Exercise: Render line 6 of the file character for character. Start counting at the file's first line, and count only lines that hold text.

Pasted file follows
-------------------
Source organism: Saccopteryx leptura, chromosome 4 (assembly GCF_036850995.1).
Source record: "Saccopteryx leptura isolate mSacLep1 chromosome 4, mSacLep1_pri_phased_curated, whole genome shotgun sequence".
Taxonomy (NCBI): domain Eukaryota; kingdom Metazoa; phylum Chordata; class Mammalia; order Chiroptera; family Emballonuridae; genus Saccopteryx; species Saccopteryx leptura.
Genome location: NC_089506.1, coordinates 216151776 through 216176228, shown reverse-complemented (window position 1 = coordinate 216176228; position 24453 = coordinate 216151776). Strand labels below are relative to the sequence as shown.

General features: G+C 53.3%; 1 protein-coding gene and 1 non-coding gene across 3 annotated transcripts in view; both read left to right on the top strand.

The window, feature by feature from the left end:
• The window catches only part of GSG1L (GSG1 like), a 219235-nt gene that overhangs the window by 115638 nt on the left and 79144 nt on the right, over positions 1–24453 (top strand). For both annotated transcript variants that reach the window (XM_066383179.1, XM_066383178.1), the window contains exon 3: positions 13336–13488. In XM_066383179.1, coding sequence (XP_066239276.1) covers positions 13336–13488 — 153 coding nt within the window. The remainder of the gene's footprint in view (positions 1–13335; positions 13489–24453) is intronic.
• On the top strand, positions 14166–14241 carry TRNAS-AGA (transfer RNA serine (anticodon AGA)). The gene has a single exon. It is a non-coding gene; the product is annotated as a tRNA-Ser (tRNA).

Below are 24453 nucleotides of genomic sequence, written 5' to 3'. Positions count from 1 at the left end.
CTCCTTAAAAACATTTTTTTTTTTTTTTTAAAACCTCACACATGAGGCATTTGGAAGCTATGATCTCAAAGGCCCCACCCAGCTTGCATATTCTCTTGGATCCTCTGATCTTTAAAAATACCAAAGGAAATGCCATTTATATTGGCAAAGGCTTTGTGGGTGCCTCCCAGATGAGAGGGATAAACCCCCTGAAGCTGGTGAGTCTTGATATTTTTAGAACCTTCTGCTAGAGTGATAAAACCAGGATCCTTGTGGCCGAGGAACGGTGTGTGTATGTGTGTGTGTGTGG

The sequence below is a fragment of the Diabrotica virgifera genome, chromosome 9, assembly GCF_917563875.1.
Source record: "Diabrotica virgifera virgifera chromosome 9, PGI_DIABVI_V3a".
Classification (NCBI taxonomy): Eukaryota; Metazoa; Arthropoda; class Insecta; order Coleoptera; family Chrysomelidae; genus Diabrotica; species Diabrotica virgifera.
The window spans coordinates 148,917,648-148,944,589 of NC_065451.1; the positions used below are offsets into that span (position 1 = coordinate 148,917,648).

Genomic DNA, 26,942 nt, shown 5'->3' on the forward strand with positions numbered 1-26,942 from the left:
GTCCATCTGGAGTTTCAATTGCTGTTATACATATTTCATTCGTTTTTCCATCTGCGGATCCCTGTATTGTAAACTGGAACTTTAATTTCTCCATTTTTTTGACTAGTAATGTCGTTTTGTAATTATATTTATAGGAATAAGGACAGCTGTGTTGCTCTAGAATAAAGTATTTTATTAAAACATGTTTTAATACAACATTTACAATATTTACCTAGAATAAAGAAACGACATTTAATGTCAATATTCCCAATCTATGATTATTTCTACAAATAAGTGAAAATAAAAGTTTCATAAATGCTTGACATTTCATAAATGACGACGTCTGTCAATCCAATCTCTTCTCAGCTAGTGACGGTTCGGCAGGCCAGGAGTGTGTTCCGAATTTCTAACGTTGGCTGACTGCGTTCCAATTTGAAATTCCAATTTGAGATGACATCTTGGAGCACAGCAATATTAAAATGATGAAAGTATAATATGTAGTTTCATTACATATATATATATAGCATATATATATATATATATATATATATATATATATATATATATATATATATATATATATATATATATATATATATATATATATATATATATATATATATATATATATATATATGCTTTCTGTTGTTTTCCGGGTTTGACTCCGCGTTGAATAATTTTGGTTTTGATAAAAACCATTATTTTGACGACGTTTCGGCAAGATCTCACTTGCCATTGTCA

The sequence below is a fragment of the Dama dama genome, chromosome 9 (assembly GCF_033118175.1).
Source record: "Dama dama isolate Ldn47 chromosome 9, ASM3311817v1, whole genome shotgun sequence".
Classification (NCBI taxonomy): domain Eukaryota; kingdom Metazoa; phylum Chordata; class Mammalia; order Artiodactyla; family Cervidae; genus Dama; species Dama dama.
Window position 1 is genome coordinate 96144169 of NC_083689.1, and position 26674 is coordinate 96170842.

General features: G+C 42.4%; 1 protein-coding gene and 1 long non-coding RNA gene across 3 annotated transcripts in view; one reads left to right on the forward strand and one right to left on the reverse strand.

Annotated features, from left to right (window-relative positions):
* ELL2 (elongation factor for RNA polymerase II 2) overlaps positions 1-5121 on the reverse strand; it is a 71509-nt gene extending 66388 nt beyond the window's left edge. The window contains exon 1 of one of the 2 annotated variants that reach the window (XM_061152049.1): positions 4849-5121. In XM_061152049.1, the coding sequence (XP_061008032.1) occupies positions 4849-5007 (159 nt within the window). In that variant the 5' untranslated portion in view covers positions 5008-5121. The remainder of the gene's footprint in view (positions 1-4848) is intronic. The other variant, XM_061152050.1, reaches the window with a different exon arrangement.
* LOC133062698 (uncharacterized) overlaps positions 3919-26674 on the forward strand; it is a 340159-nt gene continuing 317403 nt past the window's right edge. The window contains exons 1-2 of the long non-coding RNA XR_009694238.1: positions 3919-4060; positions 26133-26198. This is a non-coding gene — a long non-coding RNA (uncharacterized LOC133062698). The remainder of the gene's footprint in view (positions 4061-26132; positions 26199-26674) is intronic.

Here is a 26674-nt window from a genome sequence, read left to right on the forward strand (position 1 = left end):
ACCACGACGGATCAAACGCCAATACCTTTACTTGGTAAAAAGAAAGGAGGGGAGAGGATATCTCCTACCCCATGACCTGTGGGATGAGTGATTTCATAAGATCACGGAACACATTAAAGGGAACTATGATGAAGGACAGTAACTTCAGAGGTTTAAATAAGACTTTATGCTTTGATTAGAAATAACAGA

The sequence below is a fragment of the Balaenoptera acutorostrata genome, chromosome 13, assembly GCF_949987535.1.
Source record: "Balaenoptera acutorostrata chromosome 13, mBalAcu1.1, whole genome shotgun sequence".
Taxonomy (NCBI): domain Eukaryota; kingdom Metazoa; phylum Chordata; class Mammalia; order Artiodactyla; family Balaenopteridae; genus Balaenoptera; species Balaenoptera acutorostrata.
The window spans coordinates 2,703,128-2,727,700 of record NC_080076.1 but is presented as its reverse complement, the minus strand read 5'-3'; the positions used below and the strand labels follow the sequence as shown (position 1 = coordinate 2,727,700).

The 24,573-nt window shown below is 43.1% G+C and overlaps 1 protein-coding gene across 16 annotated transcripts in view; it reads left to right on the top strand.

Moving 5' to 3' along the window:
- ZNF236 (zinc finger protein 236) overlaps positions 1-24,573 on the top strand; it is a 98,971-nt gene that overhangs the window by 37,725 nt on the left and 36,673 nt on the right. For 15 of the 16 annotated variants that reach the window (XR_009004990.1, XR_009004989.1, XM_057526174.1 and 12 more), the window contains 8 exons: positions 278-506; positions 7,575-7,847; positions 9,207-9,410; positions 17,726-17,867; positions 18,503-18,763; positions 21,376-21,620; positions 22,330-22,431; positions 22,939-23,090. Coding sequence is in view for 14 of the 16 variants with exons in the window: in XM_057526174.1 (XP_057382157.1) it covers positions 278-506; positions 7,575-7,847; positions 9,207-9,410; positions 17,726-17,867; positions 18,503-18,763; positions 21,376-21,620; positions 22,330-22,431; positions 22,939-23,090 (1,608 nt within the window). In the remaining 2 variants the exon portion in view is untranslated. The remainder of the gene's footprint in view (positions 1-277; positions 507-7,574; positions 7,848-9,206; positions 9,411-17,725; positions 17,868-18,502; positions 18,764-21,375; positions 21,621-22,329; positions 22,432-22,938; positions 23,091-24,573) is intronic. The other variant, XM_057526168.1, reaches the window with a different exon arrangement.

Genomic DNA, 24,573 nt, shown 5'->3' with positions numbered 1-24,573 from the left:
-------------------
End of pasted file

The window, feature by feature from the left end: